Truth is one of the first casualties of war, and in Alaska, truth was the first casualty of the Exxon Valdez oil spill. Does it matter if we know how much spilled? Eleven million gallons was an intentional lie; the Exxon Valdez actually spilled about 30 million gallons.
Some say the truth doesn’t matter when it comes to how much oil was spilled. The state Attorney General’s Office wrote to me: “You and the State disagree over the relevance and materiality of the specific quantity of oil that was spilled by the Exxon Valdez. On this issue, we must agree to disagree.”
In 2002 Bob Shavelson asked Dave Oesting, lead counsel for plaintiffs: “In light of the Ninth Circuit’s remand on punitives, I am curious why Exxon’s cover-up of the actual spill volume would not factor into plaintiff counsel’s argument regarding reprehensible conduct.” Oesting replied: “Plaintiffs took the approach for private victims that the scope of the impact/damage (which was huge) was the most relevant criteria, not the ‘size of the bomb.’”
It is hard to imagine why the plaintiffs’ attorneys would not want to show that Exxon was engaged in massive deceptions about the event. My guess is that in the mid to late 1990s when the attorneys had ample evidence of Exxon’s false reporting, they were afraid of delay, they thought they could wind up the litigation in a few years, and they thought they would nave no problem on appeal of the punitive award. They were wrong. The litigation went on for more than 10 years and the punitive award was reduced by 90 percent.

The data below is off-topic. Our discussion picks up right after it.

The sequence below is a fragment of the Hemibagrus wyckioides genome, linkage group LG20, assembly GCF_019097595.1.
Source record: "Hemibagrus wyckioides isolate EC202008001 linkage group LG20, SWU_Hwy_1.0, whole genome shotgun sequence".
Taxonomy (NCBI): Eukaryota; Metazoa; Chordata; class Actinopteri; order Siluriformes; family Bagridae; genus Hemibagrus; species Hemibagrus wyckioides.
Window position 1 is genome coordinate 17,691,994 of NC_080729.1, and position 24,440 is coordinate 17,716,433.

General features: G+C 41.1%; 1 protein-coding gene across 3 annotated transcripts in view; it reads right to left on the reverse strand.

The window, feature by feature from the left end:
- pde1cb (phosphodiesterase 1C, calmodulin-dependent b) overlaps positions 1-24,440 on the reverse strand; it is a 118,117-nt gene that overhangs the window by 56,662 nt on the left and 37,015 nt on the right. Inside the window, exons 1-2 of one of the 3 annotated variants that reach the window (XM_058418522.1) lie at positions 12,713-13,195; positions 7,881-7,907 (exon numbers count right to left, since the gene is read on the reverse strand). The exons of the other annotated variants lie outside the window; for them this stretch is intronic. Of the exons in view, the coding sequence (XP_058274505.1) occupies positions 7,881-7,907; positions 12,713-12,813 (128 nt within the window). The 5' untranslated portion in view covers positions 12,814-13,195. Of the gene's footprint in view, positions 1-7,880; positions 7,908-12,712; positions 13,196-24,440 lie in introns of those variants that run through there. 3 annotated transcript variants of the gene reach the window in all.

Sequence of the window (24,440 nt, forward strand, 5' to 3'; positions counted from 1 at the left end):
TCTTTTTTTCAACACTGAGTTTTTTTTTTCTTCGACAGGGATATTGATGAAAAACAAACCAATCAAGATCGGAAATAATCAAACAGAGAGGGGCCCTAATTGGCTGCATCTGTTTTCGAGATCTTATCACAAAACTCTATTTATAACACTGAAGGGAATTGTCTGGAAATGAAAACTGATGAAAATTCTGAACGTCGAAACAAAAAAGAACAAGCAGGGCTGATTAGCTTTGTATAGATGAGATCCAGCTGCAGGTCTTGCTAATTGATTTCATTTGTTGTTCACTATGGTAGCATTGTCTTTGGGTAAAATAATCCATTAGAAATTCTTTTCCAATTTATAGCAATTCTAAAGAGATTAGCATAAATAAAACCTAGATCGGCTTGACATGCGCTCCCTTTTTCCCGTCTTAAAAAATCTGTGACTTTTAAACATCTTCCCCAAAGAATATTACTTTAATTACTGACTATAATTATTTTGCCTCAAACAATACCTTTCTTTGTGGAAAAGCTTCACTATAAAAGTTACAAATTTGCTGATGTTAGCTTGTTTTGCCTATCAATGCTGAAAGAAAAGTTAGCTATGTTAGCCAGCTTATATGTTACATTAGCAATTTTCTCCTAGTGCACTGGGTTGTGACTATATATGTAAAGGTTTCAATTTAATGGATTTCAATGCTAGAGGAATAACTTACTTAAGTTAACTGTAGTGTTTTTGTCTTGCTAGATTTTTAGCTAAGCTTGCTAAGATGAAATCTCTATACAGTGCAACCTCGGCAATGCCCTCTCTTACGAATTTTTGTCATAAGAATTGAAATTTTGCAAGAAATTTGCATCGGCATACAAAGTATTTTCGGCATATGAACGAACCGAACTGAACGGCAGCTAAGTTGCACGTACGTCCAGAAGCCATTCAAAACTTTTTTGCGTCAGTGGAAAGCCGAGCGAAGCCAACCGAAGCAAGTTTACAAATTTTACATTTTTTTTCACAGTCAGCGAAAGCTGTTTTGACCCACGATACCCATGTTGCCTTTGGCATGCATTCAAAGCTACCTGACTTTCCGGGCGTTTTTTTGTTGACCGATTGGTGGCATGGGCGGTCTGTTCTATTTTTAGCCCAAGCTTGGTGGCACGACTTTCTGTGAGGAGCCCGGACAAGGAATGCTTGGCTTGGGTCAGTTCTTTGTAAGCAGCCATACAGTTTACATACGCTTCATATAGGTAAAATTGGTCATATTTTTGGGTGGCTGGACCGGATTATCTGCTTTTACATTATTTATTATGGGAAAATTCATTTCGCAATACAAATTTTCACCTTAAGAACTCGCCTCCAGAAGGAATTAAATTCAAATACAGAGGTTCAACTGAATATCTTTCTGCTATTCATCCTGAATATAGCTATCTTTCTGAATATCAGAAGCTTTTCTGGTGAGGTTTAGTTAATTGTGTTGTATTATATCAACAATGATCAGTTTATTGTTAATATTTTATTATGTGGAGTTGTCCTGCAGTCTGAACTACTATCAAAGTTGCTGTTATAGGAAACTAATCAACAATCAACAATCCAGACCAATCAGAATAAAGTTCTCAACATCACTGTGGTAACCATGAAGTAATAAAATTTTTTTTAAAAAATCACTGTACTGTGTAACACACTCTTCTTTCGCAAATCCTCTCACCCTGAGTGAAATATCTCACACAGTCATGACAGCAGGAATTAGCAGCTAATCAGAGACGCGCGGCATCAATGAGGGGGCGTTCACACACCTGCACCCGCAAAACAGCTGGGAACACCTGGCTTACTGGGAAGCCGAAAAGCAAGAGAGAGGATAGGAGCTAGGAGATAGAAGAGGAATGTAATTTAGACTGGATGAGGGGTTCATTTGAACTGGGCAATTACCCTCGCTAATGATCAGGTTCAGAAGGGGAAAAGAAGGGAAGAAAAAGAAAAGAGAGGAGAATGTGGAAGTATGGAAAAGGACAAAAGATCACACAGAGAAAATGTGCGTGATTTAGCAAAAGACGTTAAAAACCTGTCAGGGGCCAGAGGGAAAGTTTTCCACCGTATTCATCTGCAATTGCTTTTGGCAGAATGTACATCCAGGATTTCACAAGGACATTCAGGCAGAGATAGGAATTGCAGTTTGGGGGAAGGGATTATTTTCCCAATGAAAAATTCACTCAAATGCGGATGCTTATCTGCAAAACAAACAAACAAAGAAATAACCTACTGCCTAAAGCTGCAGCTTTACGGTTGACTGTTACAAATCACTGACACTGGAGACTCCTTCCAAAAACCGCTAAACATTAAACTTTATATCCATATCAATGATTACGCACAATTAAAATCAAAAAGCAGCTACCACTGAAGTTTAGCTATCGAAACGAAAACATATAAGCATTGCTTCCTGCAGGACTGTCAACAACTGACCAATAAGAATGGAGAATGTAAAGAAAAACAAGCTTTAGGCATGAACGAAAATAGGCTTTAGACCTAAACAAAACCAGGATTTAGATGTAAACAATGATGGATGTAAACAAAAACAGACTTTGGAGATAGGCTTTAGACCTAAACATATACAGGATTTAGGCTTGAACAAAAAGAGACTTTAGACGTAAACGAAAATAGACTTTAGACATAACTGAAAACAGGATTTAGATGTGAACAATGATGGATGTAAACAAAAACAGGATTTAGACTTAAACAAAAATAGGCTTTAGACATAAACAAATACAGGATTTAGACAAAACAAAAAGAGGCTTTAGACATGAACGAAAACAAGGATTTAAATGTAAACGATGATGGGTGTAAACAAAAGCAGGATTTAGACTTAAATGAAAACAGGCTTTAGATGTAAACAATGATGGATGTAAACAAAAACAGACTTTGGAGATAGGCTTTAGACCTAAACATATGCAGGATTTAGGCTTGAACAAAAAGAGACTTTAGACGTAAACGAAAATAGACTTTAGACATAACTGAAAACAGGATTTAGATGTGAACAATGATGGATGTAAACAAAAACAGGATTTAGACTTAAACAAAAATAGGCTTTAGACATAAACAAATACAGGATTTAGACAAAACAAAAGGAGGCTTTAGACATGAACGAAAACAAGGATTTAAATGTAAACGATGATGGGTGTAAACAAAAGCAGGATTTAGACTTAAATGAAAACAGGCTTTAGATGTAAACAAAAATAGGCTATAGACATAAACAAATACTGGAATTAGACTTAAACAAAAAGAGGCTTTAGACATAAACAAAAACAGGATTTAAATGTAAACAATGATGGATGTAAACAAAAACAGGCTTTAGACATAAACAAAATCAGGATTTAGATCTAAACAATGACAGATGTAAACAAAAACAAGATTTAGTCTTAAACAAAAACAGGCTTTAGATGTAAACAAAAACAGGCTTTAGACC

Punitive awards are justified by reprehensible behavior and deception is a primary guidepost. I tried to submit evidence of the deceptions but because of our attorney’s opposition, the court would not grant leave to file. The case arrived at the Supreme Court as if Exxon was a good citizen, as if it did not lie about the spill, as if it did an adequate cleanup and the spill was a simple maritime event, not a huge contractual obligation with requirements for honest reporting.
Judge H. Russel Holland at the federal court in Anchorage repeatedly rejected attempts to bring Exxon to account about the size and cause of the spill. Exxon shamelessly exploited and abused plaintiff and court concessions for expediency and judicial economy.
Lying and law-breaking apparently being regular Exxon practice, the deception began before the grounding on Bligh Reef. Capt. Joe Hazelwood told the Coast Guard that he was slowing and diverting to the inbound tanker lane to avoid icebergs. Actually he was speeding up and diverting completely from the lanes toward an illegal shortcut which would save hours of valuable tanker time.
As the Exxon Valdez entered the “Old Steamship Passage” between Bligh Reef and Reef Island, it needed to make a 20- or 30-degree turn. Gregory Cousins was glued to the radar and didn’t realize the ship had already made the turn, was sliding and helmsman Robert Kagan had applied counter-rudder to stabilize the turn and restore forward momentum. Cousins only saw the dot continue toward Reef Island. He panicked and threw the wheel hard right, which swung the bow to clip the first pinnacles and land the ship atop Bligh Reef, which was about 40 feet below the surface. The draft of the loaded Exxon Valdez was 56 feet.